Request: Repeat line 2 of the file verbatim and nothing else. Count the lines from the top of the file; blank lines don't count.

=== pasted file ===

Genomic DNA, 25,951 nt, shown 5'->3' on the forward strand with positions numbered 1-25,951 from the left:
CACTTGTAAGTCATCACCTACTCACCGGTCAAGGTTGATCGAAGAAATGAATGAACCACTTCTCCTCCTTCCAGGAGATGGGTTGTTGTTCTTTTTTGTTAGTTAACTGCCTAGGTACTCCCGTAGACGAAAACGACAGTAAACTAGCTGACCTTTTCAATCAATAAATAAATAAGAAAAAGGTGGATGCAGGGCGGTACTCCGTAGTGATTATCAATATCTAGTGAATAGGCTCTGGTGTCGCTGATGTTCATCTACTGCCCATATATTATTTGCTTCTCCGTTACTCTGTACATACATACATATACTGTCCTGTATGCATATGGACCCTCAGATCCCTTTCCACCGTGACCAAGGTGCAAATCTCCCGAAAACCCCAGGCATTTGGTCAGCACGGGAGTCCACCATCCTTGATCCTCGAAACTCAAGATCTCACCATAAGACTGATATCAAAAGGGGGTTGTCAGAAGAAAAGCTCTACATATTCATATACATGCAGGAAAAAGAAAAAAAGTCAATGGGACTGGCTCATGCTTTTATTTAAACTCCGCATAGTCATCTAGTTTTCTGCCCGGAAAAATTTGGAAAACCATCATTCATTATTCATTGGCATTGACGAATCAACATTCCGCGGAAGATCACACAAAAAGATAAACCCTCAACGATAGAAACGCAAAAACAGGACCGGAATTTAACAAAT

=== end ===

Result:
CACTTGTAAGTCATCACCTACTCACCGGTCAAGGTTGATCGAAGAAATGAATGAACCACTTCTCCTCCTTCCAGGAGATGGGTTGTTGTTCTTTTTTGTTAGTTAACTGCCTAGGTACTCCCGTAGACGAAAACGACAGTAAACTAGCTGACCTTTTCAATCAATAAATAAATAAGAAAAAGGTGGATGCAGGGCGGTACTCCGTAGTGATTATCAATATCTAGTGAATAGGCTCTGGTGTCGCTGATGTTCATCTACTGCCCATATATTATTTGCTTCTCCGTTACTCTGTACATACATACATATACTGTCCTGTATGCATATGGACCCTCAGATCCCTTTCCACCGTGACCAAGGTGCAAATCTCCCGAAAACCCCAGGCATTTGGTCAGCACGGGAGTCCACCATCCTTGATCCTCGAAACTCAAGATCTCACCATAAGACTGATATCAAAAGGGGGTTGTCAGAAGAAAAGCTCTACATATTCATATACATGCAGGAAAAAGAAAAAAAGTCAATGGGACTGGCTCATGCTTTTATTTAAACTCCGCATAGTCATCTAGTTTTCTGCCCGGAAAAATTTGGAAAACCATCATTCATTATTCATTGGCATTGACGAATCAACATTCCGCGGAAGATCACACAAAAAGATAAACCCTCAACGATAGAAACGCAAAAACAGGACCGGAATTTAACAAAT